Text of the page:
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Talking Point & Sound Bite Planner

This packet was prepared by Fred Edwords of the American Humanist Association. Thanks Fred! 
What is your (private) goal for this media appearance (or newspaper interview)?
Who are you?
Why are you here (why are you important or why is your issue important)?
How can you be reached (what is the official contact info)?
First talking point:
Second talking point:
Third talking point:
(Sound bites should feature bold action words and express feeling. They can be humorous or serious. They can use analogy, play on a cliche, offer examples, or relate to pop culture. And they can take the form of rhetorical questions or even go on the offensive. )
Sound bite #1:
Sound bite #2:
TV and Radio Interview Reminders
Before the Interview:
Arrive early or at the appointed time if it is early enough.
Know who it is you are there to meet so you can inform the receptionist.
Bring a copy of your short bio with you, even if you've already sent it ahead.
Likewise bring information on your organization.
For radio, have an easy-to-use crib sheet but don't depend on it.
For TV have note cards you can review before going on.
When on radio, keep your mouth one hand's distance from the microphone.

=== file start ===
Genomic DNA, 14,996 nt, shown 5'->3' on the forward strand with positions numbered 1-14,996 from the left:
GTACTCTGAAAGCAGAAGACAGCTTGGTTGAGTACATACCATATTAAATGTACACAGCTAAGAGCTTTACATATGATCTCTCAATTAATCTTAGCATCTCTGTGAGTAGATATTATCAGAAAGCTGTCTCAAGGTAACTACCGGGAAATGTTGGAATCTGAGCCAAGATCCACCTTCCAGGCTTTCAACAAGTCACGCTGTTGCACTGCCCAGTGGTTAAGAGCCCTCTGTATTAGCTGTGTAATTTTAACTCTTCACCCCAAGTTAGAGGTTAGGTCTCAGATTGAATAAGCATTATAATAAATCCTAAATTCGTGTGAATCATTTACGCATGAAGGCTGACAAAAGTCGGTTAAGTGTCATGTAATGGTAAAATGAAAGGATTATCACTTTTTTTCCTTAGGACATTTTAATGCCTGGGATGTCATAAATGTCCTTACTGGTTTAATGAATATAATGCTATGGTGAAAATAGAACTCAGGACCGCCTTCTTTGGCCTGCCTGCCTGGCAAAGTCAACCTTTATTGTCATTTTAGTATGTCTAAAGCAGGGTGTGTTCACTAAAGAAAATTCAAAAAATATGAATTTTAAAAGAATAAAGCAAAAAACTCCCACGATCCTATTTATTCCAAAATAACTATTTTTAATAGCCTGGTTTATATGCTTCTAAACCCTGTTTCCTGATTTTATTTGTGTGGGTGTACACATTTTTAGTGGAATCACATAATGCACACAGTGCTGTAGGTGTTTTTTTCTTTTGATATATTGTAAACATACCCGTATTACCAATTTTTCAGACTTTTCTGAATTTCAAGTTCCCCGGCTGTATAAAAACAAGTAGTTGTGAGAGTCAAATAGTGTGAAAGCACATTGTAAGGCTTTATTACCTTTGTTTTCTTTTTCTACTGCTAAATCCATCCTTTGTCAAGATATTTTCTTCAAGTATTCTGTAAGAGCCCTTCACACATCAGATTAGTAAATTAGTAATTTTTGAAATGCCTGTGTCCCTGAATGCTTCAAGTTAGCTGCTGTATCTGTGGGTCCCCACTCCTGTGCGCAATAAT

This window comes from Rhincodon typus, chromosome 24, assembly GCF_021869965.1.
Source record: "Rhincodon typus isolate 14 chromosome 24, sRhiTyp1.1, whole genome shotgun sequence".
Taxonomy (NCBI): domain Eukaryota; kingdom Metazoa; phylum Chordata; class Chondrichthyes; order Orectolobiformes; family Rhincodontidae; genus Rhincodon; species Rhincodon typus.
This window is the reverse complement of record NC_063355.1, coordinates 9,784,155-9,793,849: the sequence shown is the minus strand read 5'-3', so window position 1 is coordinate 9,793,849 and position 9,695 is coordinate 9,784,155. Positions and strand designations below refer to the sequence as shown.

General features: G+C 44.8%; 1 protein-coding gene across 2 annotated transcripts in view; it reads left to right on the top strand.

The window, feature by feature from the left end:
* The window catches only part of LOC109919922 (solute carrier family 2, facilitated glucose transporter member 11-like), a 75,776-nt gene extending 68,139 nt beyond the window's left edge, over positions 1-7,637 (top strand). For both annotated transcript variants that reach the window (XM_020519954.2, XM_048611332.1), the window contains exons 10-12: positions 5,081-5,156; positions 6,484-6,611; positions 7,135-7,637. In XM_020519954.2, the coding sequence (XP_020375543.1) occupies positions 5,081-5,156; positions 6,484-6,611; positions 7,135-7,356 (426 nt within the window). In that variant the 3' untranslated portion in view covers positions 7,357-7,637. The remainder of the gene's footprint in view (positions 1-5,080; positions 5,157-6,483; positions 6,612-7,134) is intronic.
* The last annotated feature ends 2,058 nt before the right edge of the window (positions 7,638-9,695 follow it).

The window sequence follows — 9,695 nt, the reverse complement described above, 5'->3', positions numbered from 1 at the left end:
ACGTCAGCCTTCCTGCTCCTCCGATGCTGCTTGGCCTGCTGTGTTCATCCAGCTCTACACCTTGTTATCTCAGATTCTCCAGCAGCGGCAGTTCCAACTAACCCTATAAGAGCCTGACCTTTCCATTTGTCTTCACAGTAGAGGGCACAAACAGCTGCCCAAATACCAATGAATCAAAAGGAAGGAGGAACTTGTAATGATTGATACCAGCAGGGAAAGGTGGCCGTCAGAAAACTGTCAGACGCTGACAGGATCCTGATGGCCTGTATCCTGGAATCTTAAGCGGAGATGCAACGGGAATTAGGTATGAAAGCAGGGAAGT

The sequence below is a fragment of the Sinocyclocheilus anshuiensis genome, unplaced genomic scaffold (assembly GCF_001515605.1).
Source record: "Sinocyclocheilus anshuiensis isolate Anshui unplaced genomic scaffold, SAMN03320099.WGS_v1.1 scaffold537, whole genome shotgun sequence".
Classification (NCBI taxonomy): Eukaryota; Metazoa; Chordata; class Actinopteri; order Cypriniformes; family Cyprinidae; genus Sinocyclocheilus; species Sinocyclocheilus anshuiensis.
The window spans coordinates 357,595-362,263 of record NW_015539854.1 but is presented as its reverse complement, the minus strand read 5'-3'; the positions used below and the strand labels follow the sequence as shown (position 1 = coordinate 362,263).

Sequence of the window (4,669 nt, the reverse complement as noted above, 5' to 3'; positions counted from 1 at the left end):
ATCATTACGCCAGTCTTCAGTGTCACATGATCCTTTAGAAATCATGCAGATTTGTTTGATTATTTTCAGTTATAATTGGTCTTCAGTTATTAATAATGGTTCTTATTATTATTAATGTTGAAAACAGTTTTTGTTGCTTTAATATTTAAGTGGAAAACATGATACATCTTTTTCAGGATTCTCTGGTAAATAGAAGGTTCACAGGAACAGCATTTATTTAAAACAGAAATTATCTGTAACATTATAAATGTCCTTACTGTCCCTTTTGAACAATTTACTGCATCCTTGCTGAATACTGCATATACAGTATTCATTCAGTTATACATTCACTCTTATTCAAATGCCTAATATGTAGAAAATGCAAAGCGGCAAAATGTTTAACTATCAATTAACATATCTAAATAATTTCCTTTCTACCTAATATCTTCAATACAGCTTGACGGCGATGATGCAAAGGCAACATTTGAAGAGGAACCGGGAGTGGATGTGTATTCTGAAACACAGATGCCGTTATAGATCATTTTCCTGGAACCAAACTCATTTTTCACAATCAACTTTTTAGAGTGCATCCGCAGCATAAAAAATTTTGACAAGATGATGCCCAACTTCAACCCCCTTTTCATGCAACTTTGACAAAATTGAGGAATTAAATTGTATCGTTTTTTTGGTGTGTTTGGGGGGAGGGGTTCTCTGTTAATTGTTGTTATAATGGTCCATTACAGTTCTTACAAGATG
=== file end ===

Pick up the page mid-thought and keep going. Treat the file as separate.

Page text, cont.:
When on TV, never look at the monitor; it will make you look shifty eyed.
Plan to have fun!
During the Interview:
If you do nothing else, give your contact information. And do it often.
Tell who you are and why you're there, unless the host does this for you.
Listen carefully to each statement or question before responding.
Open with a short answer.
Find every excuse to move to your talking points.
Once you've covered your talking points, restate and cover them again.
Avoid digressions into side issues; keep to your mission and points.
Avoid the sort of detail that belongs in essays and lectures.
Eliminate complexity in what you say focusing on simplicity.
Aim to keep your answers positive.
But be prepared to counterattack directly whenever necessary.
Keep counterattacks simple and respectful so you don't create openings.
Never repeat negatives; go right to the answer.
When asked multiple questions, pick just one and answer it.
When asked the wrong question, answer it directly; then move to a point.
When asked something you don't know, admit that you don't know.
Keep track of the time so you can end on a strong note.
After the Interview:
However it all went, express thanks for the opportunity.
Make notes on the people you interacted with or secure business cards.
Learn when the show will air or how it is accessed online afterwards.
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